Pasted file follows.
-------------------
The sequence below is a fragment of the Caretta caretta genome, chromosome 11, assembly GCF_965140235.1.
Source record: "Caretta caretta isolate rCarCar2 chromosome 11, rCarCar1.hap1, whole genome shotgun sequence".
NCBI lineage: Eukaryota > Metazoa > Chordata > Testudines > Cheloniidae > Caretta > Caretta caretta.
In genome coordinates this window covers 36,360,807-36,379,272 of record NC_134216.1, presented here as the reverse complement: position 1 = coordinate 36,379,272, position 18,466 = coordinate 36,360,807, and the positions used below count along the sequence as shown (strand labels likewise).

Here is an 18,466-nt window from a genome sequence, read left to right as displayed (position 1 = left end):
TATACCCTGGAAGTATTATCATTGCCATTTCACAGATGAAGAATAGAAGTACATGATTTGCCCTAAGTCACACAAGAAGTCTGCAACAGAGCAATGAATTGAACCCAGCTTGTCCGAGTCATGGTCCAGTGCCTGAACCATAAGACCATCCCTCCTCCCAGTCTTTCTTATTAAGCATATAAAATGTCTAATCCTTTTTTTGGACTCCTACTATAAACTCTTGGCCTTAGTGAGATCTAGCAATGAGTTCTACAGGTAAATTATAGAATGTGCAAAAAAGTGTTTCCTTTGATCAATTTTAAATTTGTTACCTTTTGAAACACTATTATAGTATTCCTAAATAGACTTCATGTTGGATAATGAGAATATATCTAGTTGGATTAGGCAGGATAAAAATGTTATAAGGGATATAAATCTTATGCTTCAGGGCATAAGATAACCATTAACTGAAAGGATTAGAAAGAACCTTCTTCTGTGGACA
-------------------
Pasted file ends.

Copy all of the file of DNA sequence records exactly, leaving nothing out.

The sequence below is a fragment of the Caretta caretta genome, chromosome 11, assembly GCF_965140235.1.
Source record: "Caretta caretta isolate rCarCar2 chromosome 11, rCarCar1.hap1, whole genome shotgun sequence".
NCBI lineage: Eukaryota > Metazoa > Chordata > Testudines > Cheloniidae > Caretta > Caretta caretta.
In genome coordinates this window covers 36,360,807-36,379,272 of record NC_134216.1, presented here as the reverse complement: position 1 = coordinate 36,379,272, position 18,466 = coordinate 36,360,807, and the positions used below count along the sequence as shown (strand labels likewise).

Here is an 18,466-nt window from a genome sequence, read left to right as displayed (position 1 = left end):
TATACCCTGGAAGTATTATCATTGCCATTTCACAGATGAAGAATAGAAGTACATGATTTGCCCTAAGTCACACAAGAAGTCTGCAACAGAGCAATGAATTGAACCCAGCTTGTCCGAGTCATGGTCCAGTGCCTGAACCATAAGACCATCCCTCCTCCCAGTCTTTCTTATTAAGCATATAAAATGTCTAATCCTTTTTTTGGACTCCTACTATAAACTCTTGGCCTTAGTGAGATCTAGCAATGAGTTCTACAGGTAAATTATAGAATGTGCAAAAAAGTGTTTCCTTTGATCAATTTTAAATTTGTTACCTTTTGAAACACTATTATAGTATTCCTAAATAGACTTCATGTTGGATAATGAGAATATATCTAGTTGGATTAGGCAGGATAAAAATGTTATAAGGGATATAAATCTTATGCTTCAGGGCATAAGATAACCATTAACTGAAAGGATTAGAAAGAACCTTCTTCTGTGGACA